I drove up the Coast Highway toward a short getaway in Cambria, California last year between the NCTE conference in Washington DC and Thanksgiving Break. XM Radio playing my favorite music, my thoughts ran between events of the past week and events to come. I hoped to arrive in Cambria before dark, but I couldn’t resist stopping at the outlet mall in Camarillo. So, a couple of hours later, and dollars lighter, I drove my shopping bags north a little later than planned.
Just past Santa Barbara with the short Fall evening gaining on me, I let Google maps take me on a shortcut over CA-154 San Marcos Pass, which runs right past Lake Cachuma. Driving up the mountain pass my thoughts turned to the summer my family camped along the lake. Dad had a new fishing boat. It was decked out with a small table where we had lunch on the lake, and an umbrella that kept the summer sun from scorching our skin. Lake Cachuma is a drinking water reservoir, so no swimming. (How odd, right?) Still, trips across the sparkling blue water thrilled me. I remembered turning to watch the water wake behind the speedy boat. Suddenly, a wind whipped up up up. Then whomp, whoop, plop! Umbrella in the lake. Sink, oops. Sank, yikes. Sunk, shoot!
Smiling at the memory, I neared the lake looking for blue. Drive. Look. Look to the east. No lake. Drive further. Check for the lake. Where is it? Drive on. Finally, the entry. Proudly it announces Lake Cachuma Recreational Area. And beyond it, I see a lone camper, on a dry piece of ground. Beyond, far into the distance – was that Cachuma?
I know California is facing a record drought this year. Don’t water your lawn. Only water on odd days and never on weekends. Don’t wash your car with the hose. Shorter showers. And still, all of that could never have prepared me for what I saw. My spirits fell with the setting sun. The lake wasn’t. Where was it? I turned in as I neared the north end of what should have been the lake. What I saw was astonishing. There truly is no water left.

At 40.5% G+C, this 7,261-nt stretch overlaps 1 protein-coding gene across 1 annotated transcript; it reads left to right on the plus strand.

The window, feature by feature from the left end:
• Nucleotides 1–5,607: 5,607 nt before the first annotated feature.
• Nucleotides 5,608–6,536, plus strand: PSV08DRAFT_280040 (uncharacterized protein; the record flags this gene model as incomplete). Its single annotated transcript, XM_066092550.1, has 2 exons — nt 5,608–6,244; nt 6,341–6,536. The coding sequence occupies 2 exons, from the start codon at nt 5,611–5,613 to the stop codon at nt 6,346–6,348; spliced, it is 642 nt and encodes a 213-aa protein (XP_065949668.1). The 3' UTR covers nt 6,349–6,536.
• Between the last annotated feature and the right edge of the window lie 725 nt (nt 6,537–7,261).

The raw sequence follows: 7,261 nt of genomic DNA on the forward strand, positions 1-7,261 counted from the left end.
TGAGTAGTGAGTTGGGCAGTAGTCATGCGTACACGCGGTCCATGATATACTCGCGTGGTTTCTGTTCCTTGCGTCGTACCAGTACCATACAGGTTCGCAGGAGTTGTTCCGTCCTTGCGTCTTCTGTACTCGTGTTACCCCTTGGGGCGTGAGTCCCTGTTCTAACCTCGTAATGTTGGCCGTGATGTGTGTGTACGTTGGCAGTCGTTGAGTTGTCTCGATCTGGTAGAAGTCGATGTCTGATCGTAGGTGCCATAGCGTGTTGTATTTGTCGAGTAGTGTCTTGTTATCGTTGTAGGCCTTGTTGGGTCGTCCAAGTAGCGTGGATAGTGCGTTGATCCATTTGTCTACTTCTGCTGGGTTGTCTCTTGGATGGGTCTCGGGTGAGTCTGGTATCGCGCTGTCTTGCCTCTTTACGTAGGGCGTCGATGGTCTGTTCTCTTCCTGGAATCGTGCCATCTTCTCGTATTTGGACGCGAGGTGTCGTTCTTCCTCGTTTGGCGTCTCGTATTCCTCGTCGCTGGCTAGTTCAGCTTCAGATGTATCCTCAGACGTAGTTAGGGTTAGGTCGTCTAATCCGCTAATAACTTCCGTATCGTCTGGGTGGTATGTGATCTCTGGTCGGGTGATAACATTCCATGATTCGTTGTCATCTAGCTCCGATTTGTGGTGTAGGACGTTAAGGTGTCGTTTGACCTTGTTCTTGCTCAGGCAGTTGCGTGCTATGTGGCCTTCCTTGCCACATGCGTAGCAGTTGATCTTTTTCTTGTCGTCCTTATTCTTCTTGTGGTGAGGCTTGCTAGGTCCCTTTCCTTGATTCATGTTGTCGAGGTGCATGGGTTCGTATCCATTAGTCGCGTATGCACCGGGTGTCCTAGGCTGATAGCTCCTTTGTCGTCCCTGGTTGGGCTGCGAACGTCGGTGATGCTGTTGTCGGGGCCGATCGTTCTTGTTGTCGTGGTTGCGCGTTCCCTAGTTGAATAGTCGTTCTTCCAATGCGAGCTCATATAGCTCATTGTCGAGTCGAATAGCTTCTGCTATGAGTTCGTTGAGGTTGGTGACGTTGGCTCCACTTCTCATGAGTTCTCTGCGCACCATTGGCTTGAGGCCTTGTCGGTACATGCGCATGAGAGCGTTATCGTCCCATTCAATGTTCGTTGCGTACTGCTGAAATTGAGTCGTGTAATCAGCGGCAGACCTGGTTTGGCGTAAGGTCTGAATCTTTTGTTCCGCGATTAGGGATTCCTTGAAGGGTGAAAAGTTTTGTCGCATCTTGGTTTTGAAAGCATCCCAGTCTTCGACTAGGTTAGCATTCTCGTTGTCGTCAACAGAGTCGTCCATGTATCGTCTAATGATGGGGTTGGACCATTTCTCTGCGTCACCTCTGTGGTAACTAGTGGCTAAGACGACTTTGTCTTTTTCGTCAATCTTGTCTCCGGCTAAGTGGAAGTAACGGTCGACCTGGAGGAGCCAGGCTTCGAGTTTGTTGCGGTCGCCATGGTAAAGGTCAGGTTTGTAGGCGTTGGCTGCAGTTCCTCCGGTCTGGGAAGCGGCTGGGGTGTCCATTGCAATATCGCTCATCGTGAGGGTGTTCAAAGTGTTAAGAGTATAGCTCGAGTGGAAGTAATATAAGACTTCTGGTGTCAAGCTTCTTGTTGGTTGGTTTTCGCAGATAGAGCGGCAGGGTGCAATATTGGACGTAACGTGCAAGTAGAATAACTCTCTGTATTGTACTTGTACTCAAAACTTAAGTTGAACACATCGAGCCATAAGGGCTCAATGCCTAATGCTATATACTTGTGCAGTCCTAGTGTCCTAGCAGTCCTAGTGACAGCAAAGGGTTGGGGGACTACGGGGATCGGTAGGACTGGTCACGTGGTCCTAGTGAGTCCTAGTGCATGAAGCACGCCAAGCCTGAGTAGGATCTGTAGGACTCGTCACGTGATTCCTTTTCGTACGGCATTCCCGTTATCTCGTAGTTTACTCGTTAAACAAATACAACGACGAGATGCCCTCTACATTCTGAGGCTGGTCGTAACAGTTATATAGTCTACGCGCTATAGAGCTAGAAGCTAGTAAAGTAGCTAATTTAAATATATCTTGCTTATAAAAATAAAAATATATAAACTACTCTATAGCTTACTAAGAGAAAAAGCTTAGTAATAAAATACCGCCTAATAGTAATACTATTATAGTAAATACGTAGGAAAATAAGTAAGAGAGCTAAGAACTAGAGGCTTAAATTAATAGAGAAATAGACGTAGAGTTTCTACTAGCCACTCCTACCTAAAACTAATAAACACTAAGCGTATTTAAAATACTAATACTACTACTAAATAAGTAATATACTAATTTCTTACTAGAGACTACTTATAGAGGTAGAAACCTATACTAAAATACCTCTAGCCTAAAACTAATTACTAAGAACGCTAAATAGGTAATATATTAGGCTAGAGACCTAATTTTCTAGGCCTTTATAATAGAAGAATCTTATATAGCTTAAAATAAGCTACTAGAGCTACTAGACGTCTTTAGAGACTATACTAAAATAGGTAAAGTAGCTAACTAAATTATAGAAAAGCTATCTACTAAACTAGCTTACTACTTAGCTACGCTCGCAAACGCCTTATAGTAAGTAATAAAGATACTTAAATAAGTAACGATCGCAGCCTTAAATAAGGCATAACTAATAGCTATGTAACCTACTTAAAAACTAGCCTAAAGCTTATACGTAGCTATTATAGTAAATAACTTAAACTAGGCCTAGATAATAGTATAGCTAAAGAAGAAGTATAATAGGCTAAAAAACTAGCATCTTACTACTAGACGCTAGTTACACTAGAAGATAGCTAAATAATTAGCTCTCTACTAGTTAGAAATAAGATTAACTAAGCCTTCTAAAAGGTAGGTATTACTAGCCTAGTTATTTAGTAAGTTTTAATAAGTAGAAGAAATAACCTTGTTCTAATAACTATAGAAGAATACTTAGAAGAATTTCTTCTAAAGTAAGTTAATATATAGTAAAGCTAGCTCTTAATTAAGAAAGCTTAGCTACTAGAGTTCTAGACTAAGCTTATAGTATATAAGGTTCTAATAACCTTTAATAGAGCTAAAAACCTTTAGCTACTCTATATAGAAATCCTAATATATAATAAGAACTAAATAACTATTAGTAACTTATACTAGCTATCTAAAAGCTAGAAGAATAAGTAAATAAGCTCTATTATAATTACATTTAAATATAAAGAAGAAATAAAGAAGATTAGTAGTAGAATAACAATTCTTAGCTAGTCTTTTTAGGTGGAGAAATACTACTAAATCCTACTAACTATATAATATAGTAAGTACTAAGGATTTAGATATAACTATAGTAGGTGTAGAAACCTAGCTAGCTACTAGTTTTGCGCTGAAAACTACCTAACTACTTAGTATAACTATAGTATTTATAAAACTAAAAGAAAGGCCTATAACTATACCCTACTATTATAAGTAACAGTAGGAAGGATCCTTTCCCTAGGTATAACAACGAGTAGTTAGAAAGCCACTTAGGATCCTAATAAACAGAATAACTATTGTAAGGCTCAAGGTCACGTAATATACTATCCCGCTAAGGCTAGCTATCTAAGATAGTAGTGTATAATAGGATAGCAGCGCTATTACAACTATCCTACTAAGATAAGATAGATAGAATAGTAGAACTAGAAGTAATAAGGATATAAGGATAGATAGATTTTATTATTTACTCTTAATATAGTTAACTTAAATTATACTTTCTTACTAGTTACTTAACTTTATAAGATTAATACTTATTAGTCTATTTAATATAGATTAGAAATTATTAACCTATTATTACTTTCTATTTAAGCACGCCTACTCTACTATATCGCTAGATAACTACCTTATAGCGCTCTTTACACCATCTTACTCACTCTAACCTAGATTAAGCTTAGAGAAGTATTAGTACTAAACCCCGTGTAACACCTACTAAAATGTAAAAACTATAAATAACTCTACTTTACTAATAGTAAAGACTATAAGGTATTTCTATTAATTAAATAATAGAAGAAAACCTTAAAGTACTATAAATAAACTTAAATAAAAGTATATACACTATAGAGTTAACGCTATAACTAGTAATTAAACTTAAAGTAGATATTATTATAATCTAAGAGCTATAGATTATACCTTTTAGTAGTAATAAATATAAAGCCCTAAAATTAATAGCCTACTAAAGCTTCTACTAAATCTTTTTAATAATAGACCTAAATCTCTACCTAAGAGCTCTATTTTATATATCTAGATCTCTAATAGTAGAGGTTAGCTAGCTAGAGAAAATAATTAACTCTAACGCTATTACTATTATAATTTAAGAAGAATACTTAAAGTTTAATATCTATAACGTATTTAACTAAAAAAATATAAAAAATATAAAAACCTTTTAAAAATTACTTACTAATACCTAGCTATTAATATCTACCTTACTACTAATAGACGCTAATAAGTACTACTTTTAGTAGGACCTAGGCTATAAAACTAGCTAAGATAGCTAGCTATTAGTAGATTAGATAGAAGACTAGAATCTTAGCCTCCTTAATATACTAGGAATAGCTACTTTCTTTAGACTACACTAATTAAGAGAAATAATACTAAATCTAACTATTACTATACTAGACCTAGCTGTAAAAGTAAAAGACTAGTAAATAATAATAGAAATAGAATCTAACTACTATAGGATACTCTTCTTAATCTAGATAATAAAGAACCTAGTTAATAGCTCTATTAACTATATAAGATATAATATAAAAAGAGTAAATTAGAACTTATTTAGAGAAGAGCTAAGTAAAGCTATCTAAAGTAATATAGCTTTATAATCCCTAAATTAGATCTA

I began this post about five months ago. Since then, we have had hope for rain a couple of times, but we’ve only had a few light sprinkles. The Sierra snowpack is at record lows. We are in the fourth year of a terrible drought. Much is being said now of water rationing, limits. Some want people to quit watering their lawns. Radio shows talk about different kinds of lawns – those that support more people and activities, and those that simply exist for their green lure along medians and yards never “used”. Stop flushing for number 1. Shower every other day. Don’t launder anything you don’t have to.
Many criticize the intensive water usage by California agriculture which accounts for up to 80% of water used in California. But what to do? The great central valley grows a significant portion of the nation’s food. See this article in the Huffington Post entitled, “If You Like To Eat You Should Really Be Worried About California’s Drought”. That was over a year ago. We’re in deeper now.
On my way home tonight I listened to NPR and heard criticism of our governor for not doing enough. Word is we have enough water left for one year.
Water is the new gold rush in California.
Many social issues spring from water usage in the state. California is resilient. I wonder, how will she bounce back this time?